28 June 2013 17:29 [Source: ICIS news]
HOUSTON (ICIS)--Keeping with previously announced plans, US-based aluminium producer Alcoa said on Friday that it will permanently close its Fusina aluminium smelter in Venice, Italy, which has been curtailed since June 2012.
The planned closure will reduce Alcoa’s global smelting capacity of 4.2m tonnes/year by 44,000 tonnes, the company said in a press release. That is addition to 460,000 tonnes of smelting capacity that Alcoa previously announced was under review.
Aluminium is derived from an ore called alumina, which is created in a process that uses caustic soda. Alumina production is one of the key downstream consumers of caustic soda. Caustic soda is a co-product of chlorine in the chlor-alkali process.
Alcoa and other aluminium producers have for the past few years been curtailing or closing facilities in the wake of falling prices for aluminium, and have long said their demand for caustic soda is therefore diminished.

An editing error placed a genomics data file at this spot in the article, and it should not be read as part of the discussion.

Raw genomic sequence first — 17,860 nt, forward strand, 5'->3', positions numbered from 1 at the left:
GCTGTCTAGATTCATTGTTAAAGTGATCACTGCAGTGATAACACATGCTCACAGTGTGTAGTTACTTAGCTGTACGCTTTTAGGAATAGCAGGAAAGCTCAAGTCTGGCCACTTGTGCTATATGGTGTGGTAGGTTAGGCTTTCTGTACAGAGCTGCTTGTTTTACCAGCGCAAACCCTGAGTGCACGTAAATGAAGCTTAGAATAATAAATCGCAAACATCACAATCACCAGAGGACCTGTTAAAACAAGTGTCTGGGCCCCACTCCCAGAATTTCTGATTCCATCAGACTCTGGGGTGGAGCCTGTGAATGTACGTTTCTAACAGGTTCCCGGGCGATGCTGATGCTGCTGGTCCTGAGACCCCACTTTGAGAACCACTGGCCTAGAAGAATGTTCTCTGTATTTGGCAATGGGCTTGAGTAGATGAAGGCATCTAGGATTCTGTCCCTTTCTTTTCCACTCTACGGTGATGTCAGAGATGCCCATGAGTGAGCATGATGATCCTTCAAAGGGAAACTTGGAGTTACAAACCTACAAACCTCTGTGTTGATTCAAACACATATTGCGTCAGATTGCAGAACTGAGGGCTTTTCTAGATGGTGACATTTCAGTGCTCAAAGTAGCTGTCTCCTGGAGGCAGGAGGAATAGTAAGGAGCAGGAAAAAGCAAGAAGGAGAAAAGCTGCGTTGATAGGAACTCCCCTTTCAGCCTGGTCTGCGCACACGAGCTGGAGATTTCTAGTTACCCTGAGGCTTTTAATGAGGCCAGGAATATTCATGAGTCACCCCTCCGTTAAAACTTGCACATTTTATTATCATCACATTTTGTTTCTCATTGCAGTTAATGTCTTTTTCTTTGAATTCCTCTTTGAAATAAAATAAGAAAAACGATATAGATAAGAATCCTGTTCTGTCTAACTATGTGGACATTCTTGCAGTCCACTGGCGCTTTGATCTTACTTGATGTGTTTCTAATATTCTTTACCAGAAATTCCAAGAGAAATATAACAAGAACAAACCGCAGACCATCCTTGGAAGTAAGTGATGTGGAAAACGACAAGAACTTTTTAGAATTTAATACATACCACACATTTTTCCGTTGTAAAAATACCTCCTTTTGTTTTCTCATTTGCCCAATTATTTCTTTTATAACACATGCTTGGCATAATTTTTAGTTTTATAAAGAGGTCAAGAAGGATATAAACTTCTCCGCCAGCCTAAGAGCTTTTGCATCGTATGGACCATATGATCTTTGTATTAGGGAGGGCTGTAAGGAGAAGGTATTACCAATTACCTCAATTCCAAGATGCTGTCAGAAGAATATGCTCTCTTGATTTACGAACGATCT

“The underlying conditions that led Alcoa to curtail the Fusina smelter in 2010 have not fundamentally changed,” Bob Wilt, Alcoa’s global primary products president, said. “Global aluminum prices remain weak and we must take action to maintain Alcoa’s competitiveness.”
At the 17th World Chlor-Alkali conference in Singapore earlier this month, Damian Reed, vice president of bauxite and alumina and metals company Rio Tinto, said global alumina production is likely to be further cut because at current prices about 20% of the world alumina market is loss-making.
Reed said there was risk of further smelter curtailments, which would put downward pressure on alumina demand and pricing. The conference was organised by ICIS and Tecnon OrbiChem.
Follow Ken Fountain (@ICIS_Ken) on Twitter.
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